Chick-fil-A and the LGTS groups have all had their 15 minutes of fame. I would post a link, but honestly, if you have Facebook, Twitter, a television, a church, a homosexual friend, or a neighbor, chances are, you already know the debate. So, my goal is sidestep the controversy directly, and to explore my own personal thoughts regarding homosexual marriage in the U.S.
First, I am a Christian. The word “Christian” seems to be taking a heavily negative connotation these days due to being “hypocrites” and “haters.” The newer, more socially acceptable forms of faith are now labeled “spiritual, not religious.” I, of course, feel that “hypocrite” is an offensive term when referring to all Christians and all Christian sects. First of all, majority (not all) of those people who refer to Christians as hypocrites, are typically people who do not have a true understanding of the Christian faith. Yes, Christ taught us the golden rule, “Do unto others as you would have them do unto you” Matthew 7:12. And the big one Christians are taught, “Love the Lord your God with all your heart, and with all your soul and with all your strength” Deuteronomy 6:5. Though both scriptures are used heavily and are wonderful declarations of the faith, they are not the only scriptures. The bible contains 66 books that are divided amongst the old and new testaments, and if you have ever read it cover to cover, you know there’s a lot of information included. There are different sects of Christianity, many of them, and unfortunately, most of them believe they have their finger on the “correct” interpretation of God’s word (the Bible). I have read the Bible cover to cover, and I have done many Bible studies, and the one unique thing I take away from the Bible is that it truly is “the Living Word” in that depending on your situation, your need, your obstacles, your joys, your mindset: The Bible speaks to you where you are in life at that given moment. You can read a scripture one day and read it 2 years from now and it could take on a different meaning. Prayerfully considering what you are reading and truly opening your heart to hear the Word is key to the Christian faith.
That being said, there are some scriptures that are ambiguous at best. For example, “I and the Father are one” (John 10:30) is often used by pro-trinity believers (which is probably majority of Christian sects) to defend the concept of the trinity, whereas those who do not believe in the trinity believe this is to show that God and Christ are one in purpose, not in being. Dragging out this philosophical debate isn’t the point; only that scripture can take a life of its own based on who is reading it, thus determining the purpose and meaning of the Word. Yes, the meaning of many, many scriptures can be vague. However, other scripture is quite clear and cannot really be read but one way. “You shall not murder. You shall not commit adultery. You shall not steal.” Deuteronomy 5: 17-19. Pretty simple, right? There’s no “you shall not murder unless,” or “You shall not commit adultery unless,” or “You shall not steal unless.” It’s pretty cut and dry. Of course, when you look at our society, it’s not so cut and dry. Stealing can be viewed as cheating taxes. The death penalty violates that whole “murder” thing, and the adultery bit has now become the highlight of movies, books, and reason for the prevalence of divorce.
But, still we take something so simple, and easily convolute it with the way we WANT things to be interpreted. Till death do us part has now become “till the road becomes too difficult or until a hotter woman shows interest in me.” We justify our desire for divorce based on worldly issues most of the time. Though the Bible DOES allow for divorce, the instances are very specific and the fallout is disastrous for both the man and woman. It is not the Bible that is wrong, it is our desire to use scripture to fit what we want, when we want it. It would seem the scripture and today’s society often clash – and thus remaining true to the faith becomes more and more difficult. Being labeled a “hater” and “hypocrite” becomes easier and easier. Such is the case with gay marriage.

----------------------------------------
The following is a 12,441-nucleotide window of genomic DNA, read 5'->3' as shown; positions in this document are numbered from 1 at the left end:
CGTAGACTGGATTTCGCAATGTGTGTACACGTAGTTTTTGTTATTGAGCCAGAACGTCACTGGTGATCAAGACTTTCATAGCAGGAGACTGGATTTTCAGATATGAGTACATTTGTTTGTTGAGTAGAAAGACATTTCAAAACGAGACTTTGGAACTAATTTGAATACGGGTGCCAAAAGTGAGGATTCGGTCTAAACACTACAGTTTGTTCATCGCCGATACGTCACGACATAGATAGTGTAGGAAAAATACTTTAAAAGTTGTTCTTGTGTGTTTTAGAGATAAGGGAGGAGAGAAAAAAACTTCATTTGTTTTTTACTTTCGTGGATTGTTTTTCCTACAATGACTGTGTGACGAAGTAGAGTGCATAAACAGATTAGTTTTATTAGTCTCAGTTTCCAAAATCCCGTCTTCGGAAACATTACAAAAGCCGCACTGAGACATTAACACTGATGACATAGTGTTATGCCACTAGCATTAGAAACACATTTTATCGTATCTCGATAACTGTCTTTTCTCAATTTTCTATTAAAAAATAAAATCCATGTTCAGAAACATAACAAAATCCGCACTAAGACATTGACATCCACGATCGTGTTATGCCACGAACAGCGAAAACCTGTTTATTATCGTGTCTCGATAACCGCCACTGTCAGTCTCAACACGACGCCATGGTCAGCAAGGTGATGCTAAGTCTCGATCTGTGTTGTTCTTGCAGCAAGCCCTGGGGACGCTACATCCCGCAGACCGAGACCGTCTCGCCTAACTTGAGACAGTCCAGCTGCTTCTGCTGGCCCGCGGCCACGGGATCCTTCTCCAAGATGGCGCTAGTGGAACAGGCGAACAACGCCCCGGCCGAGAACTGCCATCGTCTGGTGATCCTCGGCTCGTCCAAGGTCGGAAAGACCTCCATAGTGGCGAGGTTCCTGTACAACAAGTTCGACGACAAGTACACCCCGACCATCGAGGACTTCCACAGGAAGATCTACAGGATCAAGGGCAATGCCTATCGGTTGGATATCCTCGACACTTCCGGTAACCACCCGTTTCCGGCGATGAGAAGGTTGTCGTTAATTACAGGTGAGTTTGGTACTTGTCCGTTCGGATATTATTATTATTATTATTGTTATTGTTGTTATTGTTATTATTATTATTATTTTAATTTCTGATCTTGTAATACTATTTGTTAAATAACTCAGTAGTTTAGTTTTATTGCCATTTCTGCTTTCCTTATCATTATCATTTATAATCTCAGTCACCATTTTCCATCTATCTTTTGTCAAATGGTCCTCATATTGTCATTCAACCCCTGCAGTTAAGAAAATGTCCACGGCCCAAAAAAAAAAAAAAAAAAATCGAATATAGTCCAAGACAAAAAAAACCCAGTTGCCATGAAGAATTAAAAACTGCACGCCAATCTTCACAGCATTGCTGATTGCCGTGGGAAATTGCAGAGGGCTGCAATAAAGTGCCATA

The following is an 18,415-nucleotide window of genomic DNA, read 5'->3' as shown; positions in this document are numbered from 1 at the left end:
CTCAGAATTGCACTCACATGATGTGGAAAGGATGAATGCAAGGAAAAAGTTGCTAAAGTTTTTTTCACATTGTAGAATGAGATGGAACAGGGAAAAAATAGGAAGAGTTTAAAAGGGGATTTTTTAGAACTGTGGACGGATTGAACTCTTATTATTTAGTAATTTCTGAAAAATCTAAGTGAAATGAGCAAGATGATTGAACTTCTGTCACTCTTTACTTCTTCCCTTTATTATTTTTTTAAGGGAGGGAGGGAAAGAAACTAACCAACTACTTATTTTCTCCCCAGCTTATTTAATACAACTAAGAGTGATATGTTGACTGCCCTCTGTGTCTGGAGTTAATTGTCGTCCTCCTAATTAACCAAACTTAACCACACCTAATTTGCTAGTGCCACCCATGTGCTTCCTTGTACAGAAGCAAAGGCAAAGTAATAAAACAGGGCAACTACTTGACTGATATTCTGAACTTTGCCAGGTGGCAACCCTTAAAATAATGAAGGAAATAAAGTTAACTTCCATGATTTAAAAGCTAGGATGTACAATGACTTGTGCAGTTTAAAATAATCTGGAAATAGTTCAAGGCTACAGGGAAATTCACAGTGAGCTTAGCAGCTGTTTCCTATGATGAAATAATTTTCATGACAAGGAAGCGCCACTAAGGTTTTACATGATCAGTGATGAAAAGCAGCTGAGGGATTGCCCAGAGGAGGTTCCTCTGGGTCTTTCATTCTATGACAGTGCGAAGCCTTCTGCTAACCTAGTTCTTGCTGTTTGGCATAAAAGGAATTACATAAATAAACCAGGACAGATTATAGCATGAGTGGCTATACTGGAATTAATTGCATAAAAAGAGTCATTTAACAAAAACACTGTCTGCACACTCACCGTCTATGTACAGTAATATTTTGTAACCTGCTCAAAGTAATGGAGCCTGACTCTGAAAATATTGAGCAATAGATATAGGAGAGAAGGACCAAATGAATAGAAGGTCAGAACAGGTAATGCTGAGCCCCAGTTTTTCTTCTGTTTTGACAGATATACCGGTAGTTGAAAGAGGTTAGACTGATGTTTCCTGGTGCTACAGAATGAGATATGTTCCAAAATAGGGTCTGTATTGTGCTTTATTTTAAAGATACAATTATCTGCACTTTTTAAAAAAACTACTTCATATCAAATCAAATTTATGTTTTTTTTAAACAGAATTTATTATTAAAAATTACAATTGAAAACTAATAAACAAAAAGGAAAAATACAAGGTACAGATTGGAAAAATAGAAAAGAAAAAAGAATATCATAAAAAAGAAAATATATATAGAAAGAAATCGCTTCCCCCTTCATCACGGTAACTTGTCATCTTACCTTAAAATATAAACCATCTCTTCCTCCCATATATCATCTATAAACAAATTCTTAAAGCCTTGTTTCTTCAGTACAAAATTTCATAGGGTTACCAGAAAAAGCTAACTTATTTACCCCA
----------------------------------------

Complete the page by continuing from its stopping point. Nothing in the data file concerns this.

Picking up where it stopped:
“Do not have sexual relations with a man as one does with a woman that is detestable” Leviticus 18:22. “If a man has sexual relations with a man as one does with a woman, both of them have done what is detestable. They are to be put to death; their blood will be on their own heads.” Leviticus 20:13. “Or do you not know that wrongdoers will not inherit the kingdom of God? Do not be deceived: Neither the sexually immoral nor idolaters nor adulterers nor men who have sex with mennor thieves nor the greedy nor drunkards nor slanderers nor swindlers will inherit the kingdom of God. And that is what some of you were. But you were washed, you were sanctified, you were justified in the name of the Lord Jesus Christ and by the Spirit of our God.” Corinthians 6:9-11. There are numerous scriptures that address homosexuality as being “detestable” and being a sin. In Corinthians, the scripture pretty much calls homosexuality to be equally wrong as stealing, greed, being a drunk, committing slander, and being a cheat. That’s a pretty harsh scripture. Who has never been drunk, slandered someone (calling someone a hypocrite), or acted in greed? We all have, because we are all sinners.
“As applies to other doctrines of the Bible, one must avoid trying to interpret Scripture in light of one’s proclivities, and instead, interpret one’s proclivities in light of Scripture.” In Matthew, Jesus said, “Haven’t you read,” he replied, “that at the beginning the Creator ‘made them male and female,and said, ‘For this reason a man will leave his father and mother and be united to his wife, and the two will become one flesh’ (19:4-5). Jesus seemed to be pretty clear about what a marriage is supposed to be, especially combined with old testament teachings. Remember, Jesus came to fulfill the prophecy, he didn’t “change” it. Heche, 2008, made the argument that even though the Bible has no documentation that Jesus renounced homosexuality in any sermon, one could argue that he never renounced rape, incest, or pedophilia and thus these actions are appropriate. Instead, Jesus reaffirmed what Moses talked about in Genesis and spoke of the family (and against divorce).
How many times have you heard that Jesus “takes you at what you are”? Well, he does. It’s beautiful to be loved, isn’t it? But, the part that is often left out is that Jesus wants better for you and wants to change you to be “right” by God’s standards. “Jesus, for example, warns about hell more than any other biblical figure!” (Heche, 2008). So yes, Jesus loves you, but just as in any relationship, you are to love in return. The relationship with God and Christ cannot be one sided. Just as in human relationships, when you are doing all the taking and not giving and not changing and growing in love, it isn’t a real relationship. Once you become a Christian, you WANT to change, and you TRY to change, and you do your best to live as Christ. When you WANT to change, that is when Jesus takes you by the heart and makes you new. “We cannot create a God to suit ourself. This is idolatry, which violates the second commandment” Heche, 2008.